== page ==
- Ensure online platforms are as slick, robust, consumer friendly, and as reflective of the individual business as are web sites and social media experiences of the best-in-class online-only retailers
- Focus on maximising efficiency of all the back-office processes essential in online operations – picking/packing/dispatch; integrated stock control and accounting; customer engagement
- Revive and enliven the unique consumer experience of coming into a real wine shop and enjoying browsing, chatting with passionate wine folk, choosing, spending time and money.
The first two points involve heavy and sustained cash investment in new technology and processes – and for many of these retailers, cash is in short supply. The third feels much closer to the hearts, and minds, of many wine store owners. Long seen as differentiating advantage of specialist wine shops, hand-selling allowed retailers to directly share wine stories in store with their customers, contrast and recommend different wines, and often successfully up-sell. For more engaged consumers, who tend to over-index on both online and independent channel usage, hand-selling has been an integral element of enjoying wine and has imbued the wine category with unique pleasures and indulgences. All this is expressed in the past tense as, obviously, twelve months of social distancing and lockdowns have effectively removed this pleasure from the wine shopping landscape. As pandemic constraints begin to recede, hand selling has the opportunity to return and restore a wine shop unique, and help pay for a complex omnichannel retail operation.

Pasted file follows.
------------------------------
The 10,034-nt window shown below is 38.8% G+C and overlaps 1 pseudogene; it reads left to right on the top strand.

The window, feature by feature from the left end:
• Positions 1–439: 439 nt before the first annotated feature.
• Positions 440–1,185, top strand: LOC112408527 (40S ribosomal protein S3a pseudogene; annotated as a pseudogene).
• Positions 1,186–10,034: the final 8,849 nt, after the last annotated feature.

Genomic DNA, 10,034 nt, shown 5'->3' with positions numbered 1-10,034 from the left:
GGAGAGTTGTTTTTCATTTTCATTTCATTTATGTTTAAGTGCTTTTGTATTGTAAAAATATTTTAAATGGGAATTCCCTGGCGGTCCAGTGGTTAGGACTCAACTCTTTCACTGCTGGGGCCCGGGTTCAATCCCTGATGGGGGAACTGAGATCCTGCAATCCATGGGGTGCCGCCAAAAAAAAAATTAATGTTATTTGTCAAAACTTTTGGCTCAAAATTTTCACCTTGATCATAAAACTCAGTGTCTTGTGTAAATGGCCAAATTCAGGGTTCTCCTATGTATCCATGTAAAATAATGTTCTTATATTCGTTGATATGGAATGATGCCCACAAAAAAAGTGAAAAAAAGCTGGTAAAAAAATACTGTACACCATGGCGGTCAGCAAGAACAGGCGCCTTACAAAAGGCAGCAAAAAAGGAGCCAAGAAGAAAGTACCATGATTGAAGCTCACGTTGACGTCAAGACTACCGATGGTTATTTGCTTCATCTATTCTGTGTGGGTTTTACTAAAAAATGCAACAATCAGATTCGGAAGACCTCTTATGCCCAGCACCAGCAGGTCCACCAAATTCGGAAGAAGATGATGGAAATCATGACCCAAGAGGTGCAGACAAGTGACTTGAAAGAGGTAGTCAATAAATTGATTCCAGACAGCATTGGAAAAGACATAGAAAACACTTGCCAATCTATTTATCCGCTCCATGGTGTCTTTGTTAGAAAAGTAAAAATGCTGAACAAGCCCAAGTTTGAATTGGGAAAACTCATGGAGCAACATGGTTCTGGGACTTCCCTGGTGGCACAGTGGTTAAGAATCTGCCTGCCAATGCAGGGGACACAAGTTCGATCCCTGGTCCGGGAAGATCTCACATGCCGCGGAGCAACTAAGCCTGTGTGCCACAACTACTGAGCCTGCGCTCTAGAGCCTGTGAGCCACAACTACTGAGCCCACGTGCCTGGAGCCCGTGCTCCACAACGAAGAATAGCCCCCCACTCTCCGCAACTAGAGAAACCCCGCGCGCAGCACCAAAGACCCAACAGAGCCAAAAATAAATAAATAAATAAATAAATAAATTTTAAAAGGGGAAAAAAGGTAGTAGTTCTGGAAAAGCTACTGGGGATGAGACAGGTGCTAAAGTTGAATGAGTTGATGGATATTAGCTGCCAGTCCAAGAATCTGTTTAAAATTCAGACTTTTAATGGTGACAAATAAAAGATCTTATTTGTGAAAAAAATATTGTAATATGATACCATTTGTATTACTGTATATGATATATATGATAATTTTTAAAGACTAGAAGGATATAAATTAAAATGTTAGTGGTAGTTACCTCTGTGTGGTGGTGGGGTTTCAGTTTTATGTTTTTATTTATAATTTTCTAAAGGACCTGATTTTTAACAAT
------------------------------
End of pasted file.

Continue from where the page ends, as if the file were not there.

Hand selling works if people flood back into store. But what if they don’t? Is there an effective, and not investment-heavy, way of reconciling a wine retailer’s natural passion for their product, with the reality of the omnichannel model? From my observations of the past 12 months, the answer seems to be a qualified yes. Some useful things that I have seen implemented, without big tech budgets, include:
- Better imagery of wine bottles, presenting front and back labels, even slowly revolving to replicate hand-turning the bottle in a wine shop
- ‘Compare’ functions as used in selling many other product and service categories online, to contrast and differentiate between several otherwise similar wines
- Short well-edited clips of winemakers tasting and talking about their wines, along with back stories about the winery, the vineyard setting, their history, what makes their wine special. As part of Zoom tastings for a wine community which I run, embedded 1-2 minute videos of winemakers telling their stories has completely transformed the buying experience for my customers.
The traditional experience in wine shops may still be making a slow and possibly only partial return. As it does, operational economic models for wine shops may have to adjust and respond to the impact of a year of near-lockdowns and different post-pandemic behaviours. Online can never fully replicate the pleasures of human interaction in selling and buying wine, or the bonus of a spontaneous “let’s taste this”. Faced with this reality for at least another year, perhaps longer, wine retailers will need to embrace the full toolkit of engagement – human as well as digital, to restore profitability.